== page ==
The Cabinet today cleared the controversial Land Acquisition Bill, which also addresses disputed takeovers of the past and seeks to resolve these.
The renamed Bill — The Right to Fair Compensation, Resettlement, Rehabilitation and Transparency in Land Acquisition Bill — emphasises compensation for all land acquired and seeks to apply this with retrospective effect in all cases where takeovers are disputed or compensation is pending or disputed, sources said.
The proposed law is to apply to all ongoing land acquisitions where an award has yet to be made under the existing Land Acquisition Act, 1894. The new compensation package would also apply where payments have been announced but possession not taken or compensation not paid or accepted under protest.
Acquisition would be considered lapsed if possession had not been taken or compensation not paid for five years before the new law comes into force. The other important feature is a requirement for consent of 80 per cent of the land losers in any takeover by governments for private projects and 70 per cent of land-losers in acquisitions for public-private partnership projects. No consent is required in any takeover for government projects
Another highlight of the new Bill, to be tabled in Parliament on Monday, is inclusion of landless people who have been tilling on acquired land. The Group of Ministers reviewing the draft had initially excluded such people from compensation. In the final version approved in the Cabinet, the landless are also eligible for compensation, like the landowners.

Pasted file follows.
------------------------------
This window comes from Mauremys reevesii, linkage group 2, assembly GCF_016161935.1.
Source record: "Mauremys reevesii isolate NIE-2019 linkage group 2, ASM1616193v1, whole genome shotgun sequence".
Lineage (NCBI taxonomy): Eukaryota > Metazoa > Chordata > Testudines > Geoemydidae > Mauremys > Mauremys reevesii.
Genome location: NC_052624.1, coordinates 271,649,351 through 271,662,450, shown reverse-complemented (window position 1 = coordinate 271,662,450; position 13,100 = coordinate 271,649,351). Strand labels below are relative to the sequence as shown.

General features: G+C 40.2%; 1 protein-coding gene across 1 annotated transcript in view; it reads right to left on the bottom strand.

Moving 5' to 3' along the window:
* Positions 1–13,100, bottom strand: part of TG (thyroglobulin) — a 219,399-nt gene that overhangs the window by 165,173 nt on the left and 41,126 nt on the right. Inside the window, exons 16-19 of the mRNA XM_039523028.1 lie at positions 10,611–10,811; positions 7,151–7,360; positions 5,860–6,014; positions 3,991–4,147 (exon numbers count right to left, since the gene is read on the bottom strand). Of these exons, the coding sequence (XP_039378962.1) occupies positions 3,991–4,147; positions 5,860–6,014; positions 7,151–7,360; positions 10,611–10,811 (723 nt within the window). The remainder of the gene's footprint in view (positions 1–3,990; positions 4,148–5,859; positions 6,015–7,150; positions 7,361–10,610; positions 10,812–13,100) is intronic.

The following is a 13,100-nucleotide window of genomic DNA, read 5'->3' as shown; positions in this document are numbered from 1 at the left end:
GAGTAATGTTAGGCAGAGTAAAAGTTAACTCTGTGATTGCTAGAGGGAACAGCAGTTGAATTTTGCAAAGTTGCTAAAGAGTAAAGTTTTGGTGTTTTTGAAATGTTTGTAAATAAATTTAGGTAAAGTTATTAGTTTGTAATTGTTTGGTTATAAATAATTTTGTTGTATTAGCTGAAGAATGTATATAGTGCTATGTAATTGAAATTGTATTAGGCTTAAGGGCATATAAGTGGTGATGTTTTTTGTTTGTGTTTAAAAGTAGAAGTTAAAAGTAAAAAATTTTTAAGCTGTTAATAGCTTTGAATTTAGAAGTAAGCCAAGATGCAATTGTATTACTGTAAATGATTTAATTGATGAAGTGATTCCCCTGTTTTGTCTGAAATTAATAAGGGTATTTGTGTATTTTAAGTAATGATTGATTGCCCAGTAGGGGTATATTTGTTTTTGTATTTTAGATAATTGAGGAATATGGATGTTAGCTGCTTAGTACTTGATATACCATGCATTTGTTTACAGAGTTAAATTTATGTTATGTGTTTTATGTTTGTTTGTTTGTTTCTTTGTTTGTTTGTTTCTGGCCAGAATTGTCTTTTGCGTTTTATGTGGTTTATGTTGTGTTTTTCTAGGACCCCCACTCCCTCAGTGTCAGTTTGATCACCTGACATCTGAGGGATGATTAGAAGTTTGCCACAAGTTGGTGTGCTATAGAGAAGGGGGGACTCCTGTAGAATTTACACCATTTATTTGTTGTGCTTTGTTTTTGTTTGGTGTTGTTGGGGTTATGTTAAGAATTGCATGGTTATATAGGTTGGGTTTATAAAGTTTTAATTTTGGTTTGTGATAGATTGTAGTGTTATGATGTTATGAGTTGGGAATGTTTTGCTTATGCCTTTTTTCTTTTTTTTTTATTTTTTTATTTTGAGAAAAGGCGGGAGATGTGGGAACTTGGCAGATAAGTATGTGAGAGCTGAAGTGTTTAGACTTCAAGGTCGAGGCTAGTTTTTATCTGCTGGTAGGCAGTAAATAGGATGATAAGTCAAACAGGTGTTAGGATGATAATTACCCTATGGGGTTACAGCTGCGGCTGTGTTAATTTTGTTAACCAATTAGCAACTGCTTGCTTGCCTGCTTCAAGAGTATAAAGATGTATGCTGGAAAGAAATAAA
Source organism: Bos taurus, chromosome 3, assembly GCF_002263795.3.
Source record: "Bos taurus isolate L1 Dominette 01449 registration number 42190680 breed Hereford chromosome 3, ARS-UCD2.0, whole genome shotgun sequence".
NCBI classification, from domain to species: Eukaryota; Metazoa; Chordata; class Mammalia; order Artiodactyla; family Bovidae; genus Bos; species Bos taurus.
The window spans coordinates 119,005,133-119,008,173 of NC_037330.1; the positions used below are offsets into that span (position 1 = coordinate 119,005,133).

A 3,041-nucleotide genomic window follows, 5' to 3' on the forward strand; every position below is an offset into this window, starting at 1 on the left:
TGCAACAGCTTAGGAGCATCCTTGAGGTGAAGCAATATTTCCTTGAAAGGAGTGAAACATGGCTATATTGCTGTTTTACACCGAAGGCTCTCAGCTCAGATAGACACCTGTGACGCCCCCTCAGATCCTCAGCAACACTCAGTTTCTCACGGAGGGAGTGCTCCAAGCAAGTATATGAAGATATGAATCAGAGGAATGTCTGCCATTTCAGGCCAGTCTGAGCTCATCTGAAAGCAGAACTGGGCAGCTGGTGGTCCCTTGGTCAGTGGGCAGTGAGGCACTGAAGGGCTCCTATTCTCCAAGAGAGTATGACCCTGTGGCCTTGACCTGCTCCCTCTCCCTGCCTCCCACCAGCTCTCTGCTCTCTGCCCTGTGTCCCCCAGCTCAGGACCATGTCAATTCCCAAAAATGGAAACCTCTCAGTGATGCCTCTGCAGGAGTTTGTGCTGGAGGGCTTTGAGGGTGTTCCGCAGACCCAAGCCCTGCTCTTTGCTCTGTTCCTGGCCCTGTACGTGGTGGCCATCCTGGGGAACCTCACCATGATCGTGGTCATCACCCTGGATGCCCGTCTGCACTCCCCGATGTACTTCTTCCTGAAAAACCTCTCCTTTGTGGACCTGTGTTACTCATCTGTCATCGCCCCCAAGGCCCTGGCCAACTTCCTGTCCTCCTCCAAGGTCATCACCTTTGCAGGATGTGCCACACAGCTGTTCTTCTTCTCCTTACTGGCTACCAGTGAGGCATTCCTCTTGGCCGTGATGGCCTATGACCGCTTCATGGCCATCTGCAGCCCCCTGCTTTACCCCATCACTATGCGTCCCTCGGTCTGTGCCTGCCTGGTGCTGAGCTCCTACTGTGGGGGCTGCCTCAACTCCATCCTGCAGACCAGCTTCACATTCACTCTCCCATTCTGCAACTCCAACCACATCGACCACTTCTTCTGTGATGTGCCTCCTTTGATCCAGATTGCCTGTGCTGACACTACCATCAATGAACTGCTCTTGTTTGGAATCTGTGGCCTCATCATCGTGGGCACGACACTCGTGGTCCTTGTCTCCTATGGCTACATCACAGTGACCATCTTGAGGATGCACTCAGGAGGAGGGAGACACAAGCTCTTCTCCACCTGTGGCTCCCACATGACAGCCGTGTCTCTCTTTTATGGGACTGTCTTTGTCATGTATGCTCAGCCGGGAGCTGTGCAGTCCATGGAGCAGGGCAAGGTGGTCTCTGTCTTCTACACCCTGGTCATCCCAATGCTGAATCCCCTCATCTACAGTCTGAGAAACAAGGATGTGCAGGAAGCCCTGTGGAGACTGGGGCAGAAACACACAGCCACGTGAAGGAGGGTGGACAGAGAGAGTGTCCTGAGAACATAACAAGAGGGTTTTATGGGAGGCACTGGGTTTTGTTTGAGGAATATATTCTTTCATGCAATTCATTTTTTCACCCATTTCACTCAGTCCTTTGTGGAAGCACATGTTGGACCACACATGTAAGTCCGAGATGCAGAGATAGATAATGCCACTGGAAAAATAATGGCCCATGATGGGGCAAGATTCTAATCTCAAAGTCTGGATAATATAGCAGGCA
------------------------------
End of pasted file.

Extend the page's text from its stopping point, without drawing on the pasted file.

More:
The compensation would be mostly in cash (double the market price near urban areas and going up to four times in rural areas), with components such as development of basic amenities in the area where land losers are rehabilitated. There is also provision for jobs in the projects for kin of those affected, as well as allocation of 20 per cent of the land for the impacted people in urbanisation projects .
In forest areas and scheduled areas, acquisition is to be with the consent of the gram sabha, as specified in the Forest (Rights) Act.
National Advisory Council member N C Saxena, who drafted the earlier version before it was changed on recommendations for a parliamentary standing committee, rapped the final version. He said the Bill was poorly drafted and was impracticable, a pro-bureaucratic document which would help neither farmers nor industry.
For an acquisition of an acre of land, it would take at least three years under this law, he said. The law provides for consent seeking as a first step, which means nothing without first negotiating the compensation, he said.
Activist Medha Patkar said the new Bill did show a perceptible change in approach to the issue of land acquisition with regard to private projects, which was welcome. But why should the governemnt leave itself out when it came to taking consent for land acquisition for fovernment projects, she demanded. She also objected to acquisition of agricultural land.